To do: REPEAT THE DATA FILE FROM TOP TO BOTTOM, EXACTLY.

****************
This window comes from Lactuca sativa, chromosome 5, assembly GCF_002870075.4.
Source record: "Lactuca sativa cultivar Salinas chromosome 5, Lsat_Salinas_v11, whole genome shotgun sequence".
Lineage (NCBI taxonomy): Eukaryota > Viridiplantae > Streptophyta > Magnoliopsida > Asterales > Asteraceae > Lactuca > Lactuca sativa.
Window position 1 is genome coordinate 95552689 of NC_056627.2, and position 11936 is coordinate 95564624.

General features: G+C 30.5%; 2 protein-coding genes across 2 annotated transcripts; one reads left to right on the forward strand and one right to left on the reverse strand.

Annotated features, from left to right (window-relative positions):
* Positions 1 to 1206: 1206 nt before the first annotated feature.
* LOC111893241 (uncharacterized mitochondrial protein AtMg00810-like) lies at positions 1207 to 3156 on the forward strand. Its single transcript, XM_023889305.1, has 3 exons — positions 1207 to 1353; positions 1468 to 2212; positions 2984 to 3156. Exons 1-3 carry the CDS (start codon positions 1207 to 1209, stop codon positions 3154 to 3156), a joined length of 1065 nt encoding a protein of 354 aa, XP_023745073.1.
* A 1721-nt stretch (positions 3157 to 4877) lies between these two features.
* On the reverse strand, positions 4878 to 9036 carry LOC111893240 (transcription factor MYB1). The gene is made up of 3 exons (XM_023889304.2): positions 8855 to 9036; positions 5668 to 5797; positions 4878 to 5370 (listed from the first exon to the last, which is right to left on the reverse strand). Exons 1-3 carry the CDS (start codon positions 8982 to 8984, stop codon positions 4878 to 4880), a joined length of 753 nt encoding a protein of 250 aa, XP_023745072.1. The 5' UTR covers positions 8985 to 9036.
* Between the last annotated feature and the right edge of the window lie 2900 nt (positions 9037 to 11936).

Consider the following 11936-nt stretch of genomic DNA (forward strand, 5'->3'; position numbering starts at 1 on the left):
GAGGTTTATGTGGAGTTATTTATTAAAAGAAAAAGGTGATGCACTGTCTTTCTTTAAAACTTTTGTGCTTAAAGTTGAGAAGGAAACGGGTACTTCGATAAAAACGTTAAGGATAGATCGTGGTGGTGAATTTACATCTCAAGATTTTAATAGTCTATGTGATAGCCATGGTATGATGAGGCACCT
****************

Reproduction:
This window comes from Lactuca sativa, chromosome 5, assembly GCF_002870075.4.
Source record: "Lactuca sativa cultivar Salinas chromosome 5, Lsat_Salinas_v11, whole genome shotgun sequence".
Lineage (NCBI taxonomy): Eukaryota > Viridiplantae > Streptophyta > Magnoliopsida > Asterales > Asteraceae > Lactuca > Lactuca sativa.
Window position 1 is genome coordinate 95552689 of NC_056627.2, and position 11936 is coordinate 95564624.

General features: G+C 30.5%; 2 protein-coding genes across 2 annotated transcripts; one reads left to right on the forward strand and one right to left on the reverse strand.

Annotated features, from left to right (window-relative positions):
* Positions 1 to 1206: 1206 nt before the first annotated feature.
* LOC111893241 (uncharacterized mitochondrial protein AtMg00810-like) lies at positions 1207 to 3156 on the forward strand. Its single transcript, XM_023889305.1, has 3 exons — positions 1207 to 1353; positions 1468 to 2212; positions 2984 to 3156. Exons 1-3 carry the CDS (start codon positions 1207 to 1209, stop codon positions 3154 to 3156), a joined length of 1065 nt encoding a protein of 354 aa, XP_023745073.1.
* A 1721-nt stretch (positions 3157 to 4877) lies between these two features.
* On the reverse strand, positions 4878 to 9036 carry LOC111893240 (transcription factor MYB1). The gene is made up of 3 exons (XM_023889304.2): positions 8855 to 9036; positions 5668 to 5797; positions 4878 to 5370 (listed from the first exon to the last, which is right to left on the reverse strand). Exons 1-3 carry the CDS (start codon positions 8982 to 8984, stop codon positions 4878 to 4880), a joined length of 753 nt encoding a protein of 250 aa, XP_023745072.1. The 5' UTR covers positions 8985 to 9036.
* Between the last annotated feature and the right edge of the window lie 2900 nt (positions 9037 to 11936).

Consider the following 11936-nt stretch of genomic DNA (forward strand, 5'->3'; position numbering starts at 1 on the left):
GAGGTTTATGTGGAGTTATTTATTAAAAGAAAAAGGTGATGCACTGTCTTTCTTTAAAACTTTTGTGCTTAAAGTTGAGAAGGAAACGGGTACTTCGATAAAAACGTTAAGGATAGATCGTGGTGGTGAATTTACATCTCAAGATTTTAATAGTCTATGTGATAGCCATGGTATGATGAGGCACCT